7 years ago

Volume 12 - Issue 4 - December 2006

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  • Toronto
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hand-in-glove with

hand-in-glove with Davern in a programmade up, in the main, of whatLouis Armstrong used to call "goodold good ones".Blessed with technique, Davernnever allows it to get in the way ofinspiration. With his lovely roundedtone, which is especially woody inthe lower register, he breathes newlife into material we' ve heard hundredsof times before. Pianist DavidBoeddinghaus' style could best bedescribed as barrelhouse, but he'sobviously listened closely to modernplayers as well. His playing, whichis full of surp1ising twists and turns,certainly keeps the leader on histoes. The trio's drummer, TrevorRichards, plays in the classic NewOrleans style picked up from hismentor, the great Zutty Singleton.He provides the perfect rhythmicpulse for this splendid trio.Highlights include Sugar, onwhich we hear Davern's stylisticbow to one of his original influences,Pee Wee Russell, and DBR Rag, abluesy original that sports some downand dirty playing from the leader.Don BrownZhen - David Braid Sextet LiveVolume IIDavid Braid SextetIndependent DB20060906This is pianist David Braid's thirdSextet CD, and like the previousone, is a performance recording atthe late Toronto jazz room Top O'The Senator, though from a differentengagement of this all-star band.Six of the seven selections areBraid originals (the closer is Coltrane'sGiant Steps) which showthe range of his interests, from bluesto melancholic ballads to world music.And it should be noted that themusic works as well as it does becauseof the very effective Braidarrangements.Bassist Steve Wallace opens thedisc with a lengthy intro to Fishersof Men, a funky Blue Note-like hardbop blues. Mike Murley's tenor isfeatured on the atmospheric LydianSky, followed by John McLeod'sflugelhom on Temptress, a compositioninspired by the music of Fred-80die Stone, the Toronto musician honouredby the pianist on an earlier CD"Set In Stone" with George Kollerand Lome Nehring.Trombonist Gene Smith getsupfront room on the jocular Danceof the Zinfandels and the soberSpanish-influenced Andalusia SaiKung reflects the spirit, rather thanthe sound, of Hong Kong in whichfinally , finally, the modest Braid himselfis heard as the upfront soloist,pushed along by the always-creativeand supportive Terry Clarke ondrums.Murley, on soprano sax, andBraid get the largest part of a reshapedGiant Steps which focusesmore on the melody of the Coltraneexercise than its harmonics.The continuing development ofDavid Braid's many talents is somethingfor jazz fans to keep an earon. An independent release, availabilityof this CD is guaranteed fromwww O'ReillyWinter WonderlandEmilie Claire BarlowIndependent EMG 442( is very gratifying as a reviewer towitness an artist' s growth. Emilie­Claire Barlow has always been anexcellent singer- one of the best inCanada - but where she is reallycoming into her own is in her arrangingand producing skills. The arrangements,some including st1ings,on all of the ten tracks on "WinterWonderland" have been handledmasterfully by Ms. Barlow. Thesongs are familiar, mbstly upbeat,pop tunes - a few Christmas and therest "winter" tunes that are commonlyheard at Christmas. Jazzyphrasing and variety in the instrumentationmake this a very pleasantlisten.On the title track we are treatedto Reg Schwager on guitar deftlycarrying the harmonic and rhythmicball, and the sparse arrangementshowcases Ms. Barlow's vocalsbeautifully. The other treat on thistrack and on Christmas Time isHere is the interplay between voiceand sax , the latter courtesy of localluminary John Johnson. That ode tomaterialism, Santa Baby gets acute, sex treatment, and Little JackFrost is a fun surp1ise, with its boppy,improvised vocal section in themiddle, accompanied only by KeiranOvers' walking bass line. Thestandout track is I've Got My Loveto Keep Me Warm. The lush, darkst1ing parts contrast strikingly withthe bossa nova base.The rest of the band, NancyWalker on piano, Mark Kelso ondrums and guitarist Rob Pi Itch, provideskilled, sensitive support. Thisholiday disc would be a fine additionto anyone's collection.Cathy Riches!«;,;." )fc~WWW. THEWHOLENOTE.COMJournalBridge 61Atavistic ALP172CD;J,_Raucous and other-focused, "Journal" is yet another entry in Chicagosaxophonist Ken Vandermark's everlengthening discography. Largelyconcentrated on low pitches, the instrumentationon this notable 72-minute, eight-track CD is completedby Jason Stein's voluminous bassclarinet timbres, Nate McBride'sresonating acoustic and electric bassfills and Tim Daisy's chunky percussionstrokes.Playing tenor and baritone saxophones,Vanderrnark's most commonstrategy consists of arduoussnorts and vamps - one part glottalR&B honks, the other altissimo FreeJazz shrills. The other players respond,expand or moderate the attack.Thick strums and funky thumbpops from the bassist define thegroove on more rhythmic numbers,while acoustically McBride outputswoody bass slaps. Spectacular in hisdrum displays, Daisy references vigorousbackbeat ruffs and rolls alongwith subtle shuffles, rim shots andkettle drum approximations - doublingor halving the tempo at will.When not gurgling basement splittone runs, Stein often uses pitchslidingtrills for melodic double counterpointwith Vandermark ' s saxophonesor clarinet.Defining composition is Daisy'sepisodic, I I-minute Dark Blue,Bright Red. Putting aside unsubtleI 'pedal-point textures, and playingstraight clarinet Vandermark' s deepsighing breaths and split-tone obbligatosunite for polyphonic episodeswith sawing spiccato strings andpatterned drum thumps. Propelledto a crescendo by the composer'snerve beat stick work and woodblock patterns, the tune eventuallydownshifts into a finale of gentlingreed haimonies.Ken WaxmanPOTPOURRIGo [guitar obsession]Tim Bradyambiences magnetiques AM156 CDGiven its full title, "Guitar Obsession",leading Montreal-based newmusic guitarist and composer TimBrady's new CD covers much ofthe musical ground the electric guitarhas travelled in the past threegenerations. In fact much of thezeitgeist of our popular culture hasbeen saturated with this mighty instrument.In guises as different asserving in a Big Band rhythm section,to Stairway to Heaven, to theAfrican Guitar Summit, this essentiallyquiet acoustic plucked stringinstrument has become through themediation of electronic amplificationa global musical juggernaut."GO" is really two CDs in one.While featuring the virtuoso cuttingedgeguitar playing of Bradythroughout, the first eight tracks areBrady originals, while the balanceof compositions on the album are byothers. Most notable of the other composersperhaps is the French TristanMurai!, known prirna1ily for his"spectral" works. He is representedhere in Brady's ominous, 'heavymetal ' -sounding rendition ofVamp yr! ( 1986), recorded live in aNew York performance.For me the outstanding track isGO. Here, Brady shows himself tobe a musical quick change artist. Inplaces jazzy, bluesy, and jaggedlynew music-y, his guitar and composerchops effortlessly merge in a hap-DECE MBER 1 200 6 - FEBR UA RY 7 2007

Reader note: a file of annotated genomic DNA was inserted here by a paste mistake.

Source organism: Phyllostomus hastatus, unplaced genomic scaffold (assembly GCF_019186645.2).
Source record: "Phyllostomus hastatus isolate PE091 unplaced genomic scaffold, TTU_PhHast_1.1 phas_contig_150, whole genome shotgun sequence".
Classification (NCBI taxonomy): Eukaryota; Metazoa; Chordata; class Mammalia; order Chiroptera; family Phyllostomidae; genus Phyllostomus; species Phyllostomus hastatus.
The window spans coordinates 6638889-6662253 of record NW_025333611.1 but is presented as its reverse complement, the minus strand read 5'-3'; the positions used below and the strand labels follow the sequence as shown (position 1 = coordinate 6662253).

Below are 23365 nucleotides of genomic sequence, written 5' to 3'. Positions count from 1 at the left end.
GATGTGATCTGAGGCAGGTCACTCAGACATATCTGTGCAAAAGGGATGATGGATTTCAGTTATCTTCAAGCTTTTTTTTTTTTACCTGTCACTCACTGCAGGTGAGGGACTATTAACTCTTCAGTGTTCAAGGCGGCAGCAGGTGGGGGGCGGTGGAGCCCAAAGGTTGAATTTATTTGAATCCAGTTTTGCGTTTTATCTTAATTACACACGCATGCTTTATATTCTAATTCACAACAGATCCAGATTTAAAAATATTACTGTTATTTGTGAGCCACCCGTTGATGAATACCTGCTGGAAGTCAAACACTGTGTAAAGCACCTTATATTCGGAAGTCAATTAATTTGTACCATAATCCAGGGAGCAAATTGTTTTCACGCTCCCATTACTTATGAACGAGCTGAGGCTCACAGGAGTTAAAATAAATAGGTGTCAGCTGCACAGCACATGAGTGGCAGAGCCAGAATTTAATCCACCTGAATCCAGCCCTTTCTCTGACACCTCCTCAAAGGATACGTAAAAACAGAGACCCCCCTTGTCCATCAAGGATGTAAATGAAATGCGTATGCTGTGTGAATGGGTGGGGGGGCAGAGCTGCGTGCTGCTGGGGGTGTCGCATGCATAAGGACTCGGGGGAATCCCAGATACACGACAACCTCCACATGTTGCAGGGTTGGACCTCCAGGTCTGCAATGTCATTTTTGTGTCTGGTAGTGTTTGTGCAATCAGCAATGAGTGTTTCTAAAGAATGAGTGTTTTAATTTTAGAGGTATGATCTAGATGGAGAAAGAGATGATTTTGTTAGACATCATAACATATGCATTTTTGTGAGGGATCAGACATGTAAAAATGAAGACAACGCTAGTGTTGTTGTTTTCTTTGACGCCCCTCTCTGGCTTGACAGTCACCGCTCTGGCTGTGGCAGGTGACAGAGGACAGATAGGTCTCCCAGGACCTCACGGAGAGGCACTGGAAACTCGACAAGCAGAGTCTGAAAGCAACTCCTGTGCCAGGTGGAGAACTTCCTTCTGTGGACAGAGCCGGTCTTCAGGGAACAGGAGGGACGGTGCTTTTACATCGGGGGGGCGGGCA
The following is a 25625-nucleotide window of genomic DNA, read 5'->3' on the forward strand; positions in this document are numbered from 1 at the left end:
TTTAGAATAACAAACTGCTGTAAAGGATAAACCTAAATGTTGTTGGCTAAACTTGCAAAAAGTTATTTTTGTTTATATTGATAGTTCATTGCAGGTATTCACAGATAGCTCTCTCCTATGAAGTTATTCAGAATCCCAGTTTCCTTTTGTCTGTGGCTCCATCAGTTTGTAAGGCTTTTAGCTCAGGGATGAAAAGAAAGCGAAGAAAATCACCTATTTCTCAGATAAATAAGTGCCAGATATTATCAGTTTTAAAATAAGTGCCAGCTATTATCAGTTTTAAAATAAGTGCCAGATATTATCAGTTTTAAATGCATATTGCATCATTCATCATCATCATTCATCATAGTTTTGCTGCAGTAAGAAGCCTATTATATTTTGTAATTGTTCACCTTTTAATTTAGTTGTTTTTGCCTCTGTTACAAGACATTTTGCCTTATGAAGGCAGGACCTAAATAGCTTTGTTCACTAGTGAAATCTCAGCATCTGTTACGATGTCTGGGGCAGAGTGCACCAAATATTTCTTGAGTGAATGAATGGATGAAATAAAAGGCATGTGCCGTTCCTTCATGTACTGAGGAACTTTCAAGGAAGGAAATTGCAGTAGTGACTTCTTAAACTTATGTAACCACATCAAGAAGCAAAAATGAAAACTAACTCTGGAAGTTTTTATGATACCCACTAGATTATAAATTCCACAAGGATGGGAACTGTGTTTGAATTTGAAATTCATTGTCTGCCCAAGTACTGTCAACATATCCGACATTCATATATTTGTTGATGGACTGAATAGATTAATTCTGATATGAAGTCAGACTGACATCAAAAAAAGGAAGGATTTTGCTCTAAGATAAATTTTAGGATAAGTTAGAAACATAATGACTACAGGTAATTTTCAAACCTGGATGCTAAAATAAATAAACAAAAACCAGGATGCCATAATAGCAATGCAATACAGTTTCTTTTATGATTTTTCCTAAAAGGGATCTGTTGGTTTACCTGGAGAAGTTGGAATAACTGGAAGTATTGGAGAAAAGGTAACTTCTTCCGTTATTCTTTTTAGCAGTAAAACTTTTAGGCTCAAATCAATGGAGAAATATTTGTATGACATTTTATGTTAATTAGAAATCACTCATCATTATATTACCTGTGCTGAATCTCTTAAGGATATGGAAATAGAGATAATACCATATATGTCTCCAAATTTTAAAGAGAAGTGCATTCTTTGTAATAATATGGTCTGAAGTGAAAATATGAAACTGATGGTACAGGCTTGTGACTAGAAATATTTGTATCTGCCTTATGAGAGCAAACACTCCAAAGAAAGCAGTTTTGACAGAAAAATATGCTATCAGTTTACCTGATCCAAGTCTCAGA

py marriage. As a composer, heavoids solo guitar monotony by multi-trackingand thus layering his guitarlines, and varies GO with a richpalette of solo lines, solo with accompanimentand ensemble textures.He pays close attention tostructure, variety of densities, tensionand release, lyrical melodies aswell as bell-like string harmonics.If your personal musical obsessionsinclude the extended electricguitar, then Tim Brady's "GO" cancertainly help scratch that itch.Andrew TimarIon lreedma:33Lori Freedmanambiences MagnetiquesAM 157 CDRecorded over three days, "3"showcases three sets of compositionsinterpreted by three dynamictrios, whose only constant is Montreal-basedbass clarinettist LoriFreedman.Sounding arcing timbres, harshspit tones, rhythmic tongue slaps,rotund chalumeau vibrations andmoist glissandi, Freedman mouldsher impressive technique to reflecteach situation. However, only twoparts of this triple header attain thehighest score. Most memorable areher five interchanges with the offkilterfolksiness of Rene Lussier'sguitar and the pulsating crackles ofMartin Tetreault's turntables; as wellas her chamber group-like interplayon four tracks with Nicolas Caloia'sthumping bass and Danielle PalardyRoger's ever-shifting, understatedpercussion.Sweeping, twangy vibrationsand kazoo-like squeaks from respectively,Rainer Wiens' preparedguitar and Jean Derome's alto saxophoneupset the triangular gameplan though. Too many reed buzzesand trills contrapuntally piled on topof one another relieved only by reverberatingstrums weaken thosefour selections.But two outta three ain't bad,with the remaining threesomes superlative.Roger's rattles and inventionsplus Caloia' s blunt string-stoppingand sawing deftly fuse withFreedman's vibrated flutter tones toresolve compositions from atonallyD ECEMBER 1 2006 - FEBR UARY 7 2007to connective, horizontal interaction.Most protuberant of the triptychmeetings are those with Lussier­Tetreault. With the turntable's shrillwhistles, hissing static and metricalscratches bushing against the guitar'schromatic snaps and rhythmicallycomplex strums, the mood isdefinitely POMO. Utilizing this drollinteraction, the clarinettist regularlyknits the strands together with mellowvibrated pitches which succinctlycomplete the tripartite musicalimpulses.Ken WaxmanRomanian Fantasy - Improvisationson Eastern EuropeanJewish MelodiesMarilyn LernerIndependent ML-001In the Fiddler's HouseItzhak PerlmanEMI 3 68609 9The ever popular and ever evolvingKlezmer music is featured in twoexcellent releases showcasing onCD, the formidable Canadian pianistMarilyn Lerner, and on DVD, afilm first produced in 1995 of violinistltzhak Perlman 's musical journeyworking with a number of Klezmermusicians.Marilyn Lerner is no stranger toCanadian audiences. She is a multifacetedand extremely talented musicianwho draws on vast musicalknowledge and experience to createa unique and moving sound.Lerner has never sounded betterthan she does here in " RomanianFantasy - solo improvisations onEaster European Jewish Melodies".She draws on her classical, jazz andKlezmer sensibilities to create asound all her own.All eleven tracksare based on traditional tunes fromwhich she weaves an aural tapestryof an uncompromising nature.This is her strongest playing yet. Itis extremely difficult to maintain thelistener's attention with a solo performance,even more so when theelement of improvisation is added.But Lerner makes sound all so easy,all so interesting, and all so pleasing,that I JUSt wanted to hear moreand more and more. From the upbeatand energetic Rumshinsky 'sBulgar to the more soulful GasnNign!Street Song, everything is perfect.This is music and a performanceto cherish.Violinist ltzhak Perlman is aclassical musician who I feel can dono wrong. "InThe Fiddler'sHouse" is afilm about hisintroductionto playingKlezmer musicand it is adelight towatch him bechallenged ina form thoughII I J. . •F\ J